Covalence: students against COVID-19


Photo Courtesy of covalence

Board members of campus group Covalence hold up signs to promote their organization. Covalence was formed April 9, and its primary function is to provide aid to those affected by the pandemic.

By Jared Ebanks, Assistant Features Editor

Amidst the chaos of returning home last spring break for the rest of the semester, a group of students were brainstorming how they could bring their collective intuitions together in order to provide some solutions to the chaos caused by the pandemic. 

Peter Chien, junior in Engineering, started bringing up the complications of the virus in the Champaign-Urbana area to his RSO Zero2One. 

“We were all staying inside during quarantine, feeling useless,” Chien said. “We were doing some research: What can students do at this point? When we realized, there’s so much that we can do, especially college students. We have the skills that we need to help out.” 

Chien’s motivation was matched by students in his own RSO and around campus. However, across the country, there was a severe lack of movement for students to take action against the pandemic. Students were willing to help, but they didn’t know how. Combating the complications of a pandemic on top of school responsibilities was a daunting task, and students needed guidance. 

After reaching out to socially impact RSOs on campus, Covalence was born, a global movement inspiring students to work on crisis relief toward COVID-19. 

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The team created a Facebook group to centralize their initiative. Along with a website, Chien and others created an online community where students could share resources and opportunities related to the pandemic. More than 2,000 students joined the page. 

Covalence searches for any way they can put their student resources to use. They’ve built websites for struggling small businesses, distributed PPE kits and helped the homeless find isolation centers. Covalence doesn’t look at one problem or one solution to help; they want to help everyone however they can. 

Through Facebook, students at the University were able to aid a group in Cameroon that was looking to enact COVID-19 relief solutions. Thanks to their online community, they were able to provide the expertise of student web developers to build websites with the group in Cameroon.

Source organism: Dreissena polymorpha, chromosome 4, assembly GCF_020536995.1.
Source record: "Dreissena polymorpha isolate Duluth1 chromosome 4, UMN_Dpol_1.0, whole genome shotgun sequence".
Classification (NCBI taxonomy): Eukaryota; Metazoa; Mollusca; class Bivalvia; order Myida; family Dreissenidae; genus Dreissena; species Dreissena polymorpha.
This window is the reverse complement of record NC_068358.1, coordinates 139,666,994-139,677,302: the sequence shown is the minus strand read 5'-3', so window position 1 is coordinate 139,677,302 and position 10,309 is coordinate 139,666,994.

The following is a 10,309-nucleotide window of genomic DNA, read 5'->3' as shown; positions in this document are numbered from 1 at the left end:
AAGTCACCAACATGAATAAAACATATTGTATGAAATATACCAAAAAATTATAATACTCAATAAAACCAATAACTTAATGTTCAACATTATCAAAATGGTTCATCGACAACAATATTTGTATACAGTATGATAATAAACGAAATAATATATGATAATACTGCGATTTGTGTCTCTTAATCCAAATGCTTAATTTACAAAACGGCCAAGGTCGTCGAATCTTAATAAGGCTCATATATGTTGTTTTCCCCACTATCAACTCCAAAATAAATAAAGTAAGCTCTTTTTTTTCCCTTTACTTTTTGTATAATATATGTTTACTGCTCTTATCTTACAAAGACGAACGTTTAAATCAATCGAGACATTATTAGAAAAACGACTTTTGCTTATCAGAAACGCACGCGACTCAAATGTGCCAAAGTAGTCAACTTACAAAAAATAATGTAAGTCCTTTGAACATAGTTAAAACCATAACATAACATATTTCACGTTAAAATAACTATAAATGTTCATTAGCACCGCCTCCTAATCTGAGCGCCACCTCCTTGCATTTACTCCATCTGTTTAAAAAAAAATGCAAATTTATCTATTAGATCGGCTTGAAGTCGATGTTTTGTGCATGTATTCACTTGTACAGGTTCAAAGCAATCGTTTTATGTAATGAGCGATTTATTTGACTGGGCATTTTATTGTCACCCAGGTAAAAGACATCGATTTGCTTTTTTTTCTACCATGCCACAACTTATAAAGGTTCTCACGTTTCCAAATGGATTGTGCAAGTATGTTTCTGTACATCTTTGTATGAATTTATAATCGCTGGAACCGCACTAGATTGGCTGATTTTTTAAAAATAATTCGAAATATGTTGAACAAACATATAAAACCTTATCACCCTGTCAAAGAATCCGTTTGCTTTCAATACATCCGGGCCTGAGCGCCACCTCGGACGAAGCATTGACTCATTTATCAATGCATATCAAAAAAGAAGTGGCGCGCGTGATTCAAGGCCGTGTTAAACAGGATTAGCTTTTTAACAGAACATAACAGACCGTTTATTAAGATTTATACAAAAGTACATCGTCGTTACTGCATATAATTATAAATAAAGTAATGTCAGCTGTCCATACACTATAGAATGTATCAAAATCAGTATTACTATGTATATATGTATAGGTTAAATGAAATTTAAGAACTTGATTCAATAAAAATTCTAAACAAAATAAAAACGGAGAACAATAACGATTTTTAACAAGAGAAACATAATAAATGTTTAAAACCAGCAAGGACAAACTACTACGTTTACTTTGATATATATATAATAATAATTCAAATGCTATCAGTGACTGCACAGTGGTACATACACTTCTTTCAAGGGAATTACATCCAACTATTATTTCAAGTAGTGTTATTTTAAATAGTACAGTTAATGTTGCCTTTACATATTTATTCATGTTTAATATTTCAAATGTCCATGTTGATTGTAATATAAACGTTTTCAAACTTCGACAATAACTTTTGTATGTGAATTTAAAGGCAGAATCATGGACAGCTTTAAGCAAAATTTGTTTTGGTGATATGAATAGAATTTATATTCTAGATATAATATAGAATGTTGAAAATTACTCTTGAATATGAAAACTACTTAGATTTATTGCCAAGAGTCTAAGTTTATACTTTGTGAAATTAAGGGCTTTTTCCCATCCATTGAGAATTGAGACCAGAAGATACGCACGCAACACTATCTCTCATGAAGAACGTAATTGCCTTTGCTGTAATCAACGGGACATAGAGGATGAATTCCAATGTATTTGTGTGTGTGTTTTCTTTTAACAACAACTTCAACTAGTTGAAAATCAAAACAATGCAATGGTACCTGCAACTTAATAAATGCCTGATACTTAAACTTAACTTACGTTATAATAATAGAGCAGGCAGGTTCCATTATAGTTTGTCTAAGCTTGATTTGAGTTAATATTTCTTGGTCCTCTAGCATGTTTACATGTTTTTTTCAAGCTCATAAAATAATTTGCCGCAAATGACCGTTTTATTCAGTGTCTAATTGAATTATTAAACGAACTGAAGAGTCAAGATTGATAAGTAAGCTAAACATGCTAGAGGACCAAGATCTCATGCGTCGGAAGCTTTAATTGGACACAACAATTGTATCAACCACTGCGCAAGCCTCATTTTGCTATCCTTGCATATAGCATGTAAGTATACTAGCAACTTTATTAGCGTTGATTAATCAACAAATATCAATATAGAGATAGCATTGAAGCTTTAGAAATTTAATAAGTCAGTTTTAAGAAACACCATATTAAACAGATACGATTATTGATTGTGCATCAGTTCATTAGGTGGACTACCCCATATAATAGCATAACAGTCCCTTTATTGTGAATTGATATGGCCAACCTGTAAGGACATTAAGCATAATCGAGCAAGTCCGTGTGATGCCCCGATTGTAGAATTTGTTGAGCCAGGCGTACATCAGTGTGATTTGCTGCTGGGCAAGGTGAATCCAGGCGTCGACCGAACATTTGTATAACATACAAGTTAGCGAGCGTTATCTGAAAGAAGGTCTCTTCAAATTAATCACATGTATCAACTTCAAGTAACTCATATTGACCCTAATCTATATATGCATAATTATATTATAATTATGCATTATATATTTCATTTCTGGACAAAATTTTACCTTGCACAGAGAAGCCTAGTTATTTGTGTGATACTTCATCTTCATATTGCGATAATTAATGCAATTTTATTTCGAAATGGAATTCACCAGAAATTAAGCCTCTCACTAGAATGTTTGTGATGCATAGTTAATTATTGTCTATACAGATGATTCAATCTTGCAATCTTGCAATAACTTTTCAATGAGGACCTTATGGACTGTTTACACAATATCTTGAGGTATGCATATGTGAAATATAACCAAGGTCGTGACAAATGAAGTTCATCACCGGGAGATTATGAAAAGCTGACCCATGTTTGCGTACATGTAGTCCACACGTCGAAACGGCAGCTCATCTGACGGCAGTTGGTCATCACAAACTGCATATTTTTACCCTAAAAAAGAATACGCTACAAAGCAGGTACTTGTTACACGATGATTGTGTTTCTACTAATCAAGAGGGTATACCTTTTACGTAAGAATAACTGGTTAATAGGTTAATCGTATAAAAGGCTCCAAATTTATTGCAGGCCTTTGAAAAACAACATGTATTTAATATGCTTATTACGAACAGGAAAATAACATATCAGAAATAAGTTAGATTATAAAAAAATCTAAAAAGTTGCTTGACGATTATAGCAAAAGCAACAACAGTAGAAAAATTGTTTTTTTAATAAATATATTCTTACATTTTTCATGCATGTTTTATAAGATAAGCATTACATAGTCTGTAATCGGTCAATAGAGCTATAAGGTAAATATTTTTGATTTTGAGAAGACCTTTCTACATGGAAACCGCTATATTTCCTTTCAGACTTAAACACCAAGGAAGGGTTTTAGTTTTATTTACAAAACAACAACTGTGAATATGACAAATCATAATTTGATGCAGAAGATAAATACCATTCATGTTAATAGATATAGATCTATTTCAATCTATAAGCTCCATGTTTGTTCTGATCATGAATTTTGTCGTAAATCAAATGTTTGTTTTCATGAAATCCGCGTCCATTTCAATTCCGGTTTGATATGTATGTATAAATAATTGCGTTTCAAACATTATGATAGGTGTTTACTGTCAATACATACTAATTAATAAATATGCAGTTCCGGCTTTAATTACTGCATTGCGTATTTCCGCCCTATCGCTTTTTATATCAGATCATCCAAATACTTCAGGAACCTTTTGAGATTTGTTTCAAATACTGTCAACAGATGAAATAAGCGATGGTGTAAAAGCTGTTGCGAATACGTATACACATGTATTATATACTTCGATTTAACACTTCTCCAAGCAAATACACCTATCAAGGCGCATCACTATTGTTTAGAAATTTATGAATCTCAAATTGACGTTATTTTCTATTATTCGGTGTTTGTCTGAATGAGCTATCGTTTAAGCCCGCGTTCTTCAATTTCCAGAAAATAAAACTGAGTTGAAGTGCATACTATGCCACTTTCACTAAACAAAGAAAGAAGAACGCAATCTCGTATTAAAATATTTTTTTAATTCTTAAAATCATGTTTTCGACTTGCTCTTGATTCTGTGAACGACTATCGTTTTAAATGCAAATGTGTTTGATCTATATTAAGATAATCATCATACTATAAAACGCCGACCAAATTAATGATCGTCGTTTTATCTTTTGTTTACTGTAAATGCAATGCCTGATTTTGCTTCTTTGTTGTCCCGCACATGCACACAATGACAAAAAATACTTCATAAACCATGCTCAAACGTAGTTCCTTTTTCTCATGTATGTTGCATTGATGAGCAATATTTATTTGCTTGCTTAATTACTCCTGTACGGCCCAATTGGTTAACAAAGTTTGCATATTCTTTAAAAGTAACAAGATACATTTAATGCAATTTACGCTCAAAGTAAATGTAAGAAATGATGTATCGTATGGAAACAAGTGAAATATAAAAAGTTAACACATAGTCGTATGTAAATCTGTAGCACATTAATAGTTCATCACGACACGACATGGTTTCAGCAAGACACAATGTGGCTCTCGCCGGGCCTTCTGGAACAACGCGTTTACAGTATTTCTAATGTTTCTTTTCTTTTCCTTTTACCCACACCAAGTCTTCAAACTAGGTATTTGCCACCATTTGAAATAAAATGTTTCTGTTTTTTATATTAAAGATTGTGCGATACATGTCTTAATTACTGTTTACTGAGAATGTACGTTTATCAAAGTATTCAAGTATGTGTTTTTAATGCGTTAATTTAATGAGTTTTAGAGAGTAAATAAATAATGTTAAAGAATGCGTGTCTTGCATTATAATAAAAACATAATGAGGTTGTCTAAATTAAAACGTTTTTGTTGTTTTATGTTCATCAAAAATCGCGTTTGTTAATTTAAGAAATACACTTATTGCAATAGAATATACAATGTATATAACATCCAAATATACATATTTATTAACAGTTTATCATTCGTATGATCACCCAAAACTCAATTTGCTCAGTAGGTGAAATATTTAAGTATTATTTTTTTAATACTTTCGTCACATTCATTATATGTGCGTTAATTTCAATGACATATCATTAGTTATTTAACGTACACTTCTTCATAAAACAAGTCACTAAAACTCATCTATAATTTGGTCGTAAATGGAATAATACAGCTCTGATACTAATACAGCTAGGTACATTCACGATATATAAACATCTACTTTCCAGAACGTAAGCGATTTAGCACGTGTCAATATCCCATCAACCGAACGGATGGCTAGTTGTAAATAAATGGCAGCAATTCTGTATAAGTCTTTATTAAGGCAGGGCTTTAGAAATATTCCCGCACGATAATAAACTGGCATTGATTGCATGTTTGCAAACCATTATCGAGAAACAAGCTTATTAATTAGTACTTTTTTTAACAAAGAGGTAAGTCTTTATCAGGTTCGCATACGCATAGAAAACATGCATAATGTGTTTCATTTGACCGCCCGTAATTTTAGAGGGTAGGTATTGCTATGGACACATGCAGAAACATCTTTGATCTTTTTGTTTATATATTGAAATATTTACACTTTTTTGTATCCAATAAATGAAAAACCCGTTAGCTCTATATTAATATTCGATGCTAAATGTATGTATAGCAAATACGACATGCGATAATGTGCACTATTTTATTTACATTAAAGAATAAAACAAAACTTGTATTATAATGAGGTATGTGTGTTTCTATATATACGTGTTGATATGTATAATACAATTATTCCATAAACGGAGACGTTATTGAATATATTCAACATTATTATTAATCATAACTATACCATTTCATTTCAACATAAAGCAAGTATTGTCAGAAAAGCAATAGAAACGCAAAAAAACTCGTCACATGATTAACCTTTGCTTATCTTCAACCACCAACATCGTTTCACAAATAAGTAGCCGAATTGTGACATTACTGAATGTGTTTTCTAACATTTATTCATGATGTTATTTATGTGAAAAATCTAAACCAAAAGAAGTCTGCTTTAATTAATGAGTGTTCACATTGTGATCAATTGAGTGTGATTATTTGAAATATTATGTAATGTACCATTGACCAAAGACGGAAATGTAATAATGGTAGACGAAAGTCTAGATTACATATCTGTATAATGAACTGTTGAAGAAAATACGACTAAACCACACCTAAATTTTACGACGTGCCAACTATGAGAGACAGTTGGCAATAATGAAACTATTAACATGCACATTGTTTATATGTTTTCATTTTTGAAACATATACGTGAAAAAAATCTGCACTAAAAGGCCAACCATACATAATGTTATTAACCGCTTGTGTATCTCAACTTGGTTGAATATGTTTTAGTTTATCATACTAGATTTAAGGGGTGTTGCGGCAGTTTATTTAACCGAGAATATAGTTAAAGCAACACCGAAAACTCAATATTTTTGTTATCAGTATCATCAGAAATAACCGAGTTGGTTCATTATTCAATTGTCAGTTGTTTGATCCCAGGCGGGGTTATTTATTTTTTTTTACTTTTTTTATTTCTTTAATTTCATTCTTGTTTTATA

Some students lent their time to internal projects like the pen pal program they started last semester. For students isolating from the virus, Covalence created a system that matched college students across the country to one another to share their frustrations and complications with the virus. 

Jake Krumwiede, junior in Media, contracted the virus two weeks ago and has been self-isolating in a hotel room off-campus. While Krumwiede isn’t a part of Covalence, he and other students who have tested positive have thought of helpful resources the University should create having gone through the 14-day quarantine period. 

“I do think there should be some way of getting a statistic and name of what students are no longer at risk so that establishments that are struggling can open their doors and get back to a sense of normalcy,” Krumwiede said.

The acts of service Covalence provides spans a wide range. The group recognized that not every student could offer their help nationally, so Covalence created an excel sheet to centralize all local opportunities to help. 

“If you want to join an existing effort, here’s a list of things you can hop on right away,” Chien said. “If you want to start your own project, here’s a list of problems that we already did research for you on. And here’s a list of solutions that already exist that you can emulate within our own communities.”

For six months, Covalence has continued to search for how they can lend their help to the crisis the pandemic has created both locally and globally. From volunteering to partnered events, the initiative created a lot of ground to be covered. 

“This whole COVID situation has lasted so much longer than a lot of us anticipated, a trend we’ve noticed among students and even ourselves is the drive to do something about it has faded away, we’re kind of exhausted from it,” Chien said. 

With the University’s lockdown recently lifted, students are exhausted, searching for activities to take their mind off the concerns for positives tests that clouds their optimism. 

Hans Stilp, junior in LAS, found himself stuck in a mental rut. Downtrodden from the all too familiar surroundings of the walls of his room, Stilp motivated himself to find a new hobby. 

“I just started running since I can’t really do anything,” Stilp said. “I started a week ago and days where it hasn’t rained I’ve been averaging 10 miles a day. My calorie counter is at like 4,500 calories a day.” 

The escape from a mindset focused on not contracting the virus has resulted in students distracting themselves with other forms of work, whether it be volunteering or going for a daily run.

While the impact of Covalence has lessened due to students being back in the full swing of a college semester, the initiative that the group started within the Champaign-Urbana community will continue to create relief for the pandemic for as long as the need is there. 

“The fact that we actually did it, will help us in the future to take action against group efforts that students need to unite to do,” Chien said.

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